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No Fixed Abode, Home Counties, United Kingdom
I’m a 51-year-old Aspergic CAD-Monkey. Sardonic, cynical and with the political leanings of a social reformer, I’m also a toy and model figure collector, particularly interested in the history of plastics and plastic toys. Other interests are history, current affairs, modern art, and architecture, gardening and natural history. I love plain chocolate, fireworks and trees but I don’t hug them, I do hug kittens. I hate ignorance, when it can be avoided, so I hate the 'educational' establishment and pity the millions they’ve failed with teaching-to-test and rote 'learning' and I hate the short-sighted stupidity of the entire ruling/industrial elite, with their planet destroying fascism and added “buy-one-get-one-free”. I also have no time for fools and little time for the false crap we're all supposed to pretend we haven't noticed, or the games we're supposed to play.

Wednesday, March 14, 2012

H is for Howdahs

Continuing to look at Elephants with a view to scotching a few myths or just generating a better understanding of the practicabilities of using elephants in the field as war-machines.

All these images are taken from Mundy's Pen and Pencil Series - India (or; Journal of a Tour in India by General Godfrey Charles Mundy), published by John Murray, Albermarle Street, 1858 (from the 'Books for Railway Reading series - those were the days; black smuts and a good read...are we there yet Papa?), now available as a Google eBook, but these photographs are taken from a private copy.

Mahratta Chief and Horseman - Gwalior in the distance

How most elephants in most battles in most wars have been attired, heavy blanket protection and a bit of jingly-jangly and colour to add to the overall impression. No heavy wooden tower or throne-like structure, no castellated, crenelated fort with crew of four, no forward firing siege-engine, no overhead protection, just a huge beast with heavy hide running at the enemy with cavalry outriders to keep ham-stringers away.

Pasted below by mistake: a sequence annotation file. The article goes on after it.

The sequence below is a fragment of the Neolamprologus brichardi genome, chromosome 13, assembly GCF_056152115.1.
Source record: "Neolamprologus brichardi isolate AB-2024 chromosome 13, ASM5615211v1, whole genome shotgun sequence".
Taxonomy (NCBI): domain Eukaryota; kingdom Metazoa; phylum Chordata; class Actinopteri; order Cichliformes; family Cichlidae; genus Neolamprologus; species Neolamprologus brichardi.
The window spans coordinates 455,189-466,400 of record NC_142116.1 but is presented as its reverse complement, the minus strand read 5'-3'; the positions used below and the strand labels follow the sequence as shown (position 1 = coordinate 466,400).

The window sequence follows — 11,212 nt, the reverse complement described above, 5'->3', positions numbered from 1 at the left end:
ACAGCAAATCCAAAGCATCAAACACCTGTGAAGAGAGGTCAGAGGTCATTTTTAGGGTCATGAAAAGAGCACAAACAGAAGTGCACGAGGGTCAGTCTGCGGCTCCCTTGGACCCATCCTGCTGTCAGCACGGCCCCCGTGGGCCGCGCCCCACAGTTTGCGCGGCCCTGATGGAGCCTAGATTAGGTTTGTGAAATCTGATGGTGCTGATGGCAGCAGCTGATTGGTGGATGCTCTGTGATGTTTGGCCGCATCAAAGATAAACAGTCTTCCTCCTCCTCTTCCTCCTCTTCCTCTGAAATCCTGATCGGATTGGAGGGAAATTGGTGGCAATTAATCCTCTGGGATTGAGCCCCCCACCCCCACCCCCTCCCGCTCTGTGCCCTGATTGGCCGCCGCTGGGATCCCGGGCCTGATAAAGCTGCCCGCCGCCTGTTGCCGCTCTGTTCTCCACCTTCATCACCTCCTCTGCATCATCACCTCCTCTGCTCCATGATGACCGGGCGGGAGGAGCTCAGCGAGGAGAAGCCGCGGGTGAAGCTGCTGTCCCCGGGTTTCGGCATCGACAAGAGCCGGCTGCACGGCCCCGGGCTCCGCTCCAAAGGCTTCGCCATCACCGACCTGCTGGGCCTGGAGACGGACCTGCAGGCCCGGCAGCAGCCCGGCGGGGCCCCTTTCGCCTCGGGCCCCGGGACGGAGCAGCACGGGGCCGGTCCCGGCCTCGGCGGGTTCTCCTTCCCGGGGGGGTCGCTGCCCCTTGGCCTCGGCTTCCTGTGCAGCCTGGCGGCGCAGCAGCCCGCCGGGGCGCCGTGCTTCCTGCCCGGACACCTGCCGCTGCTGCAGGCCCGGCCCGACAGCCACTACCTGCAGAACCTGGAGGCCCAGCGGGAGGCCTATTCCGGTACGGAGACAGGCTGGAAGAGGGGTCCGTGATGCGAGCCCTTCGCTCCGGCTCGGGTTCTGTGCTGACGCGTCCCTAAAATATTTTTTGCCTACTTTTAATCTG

Lion and Elephant

The purpose of this and the next three images is to show the sort of typical construction of a structure an elephant could be expected to carry for a day - or even a week's expedition - a well-fed elephant mind. It looks as if the front of the howdah, forward of the entrance has been torn away and is falling away over the left shoulder of the elephant.

Tiger attack on the Elephant

Here you can see the entrance and the forward screen intact on the elephant being attacked by the enraged - and probably wounded - Tiger, while others have a fully-enclosed howdah, the elephant in the right-hand background for instance, the Europeans are putting their weight on the walls so they must be fairly stable.

Starting for a Tiger Hunt

Here the construction can be clearly seen to be a light timber (or bamboo?) frame filled in with some sort of fabric, board or matting and with the provision of cartridge-pouches attached (riveted rawhide or sewn leather or canvas?) to the central area of the infill 'screens'.

A grab-rail and parasol are further equipage on both animals, note the means of egress on the left-hand elephant by means of a ladder, the howdahs with 'gates' would be easier to enter from a lower platform. The parasol of the right-hand animal is lying within a cargo compartment a bit like the trunks that would be a feature of early motor-cars.

Elephants crossing at Nullah

Here the fabric is quite obvious, note also the carrying of the ladder and the reinforcing cross-spar, which is why the figures in the shooting incident above are able to put their weight against such a light structure. Note also the fourth slimmer (younger?) figure on the lead animal apparently keeping the howdah steady by holding its sides and bracing the rope with his feet.

Also - in all the pictures where it's visible - the Aṅkuśa (Eng.; Ankus, or; Anlius) is a deal longer than most war-game elephant makers provide their mahouts with.

Lion Gate (Sing Durwasu - at the Black Pagoda)

Reading highfalutin language seems to have lead me to write in a more pompous fashion than normal (?!!), despite no actual quoting from the work...so apologies for the hectoring or tutorial tone tonight ("motorcar"!! "equipage"?...Ha-haha!), however as it's one of my life's crusades to see the back of heavy timber forts on toy or model war-elephants, I hope it makes people think...also I can't re-write it as my voice is 'set' now for this piece!

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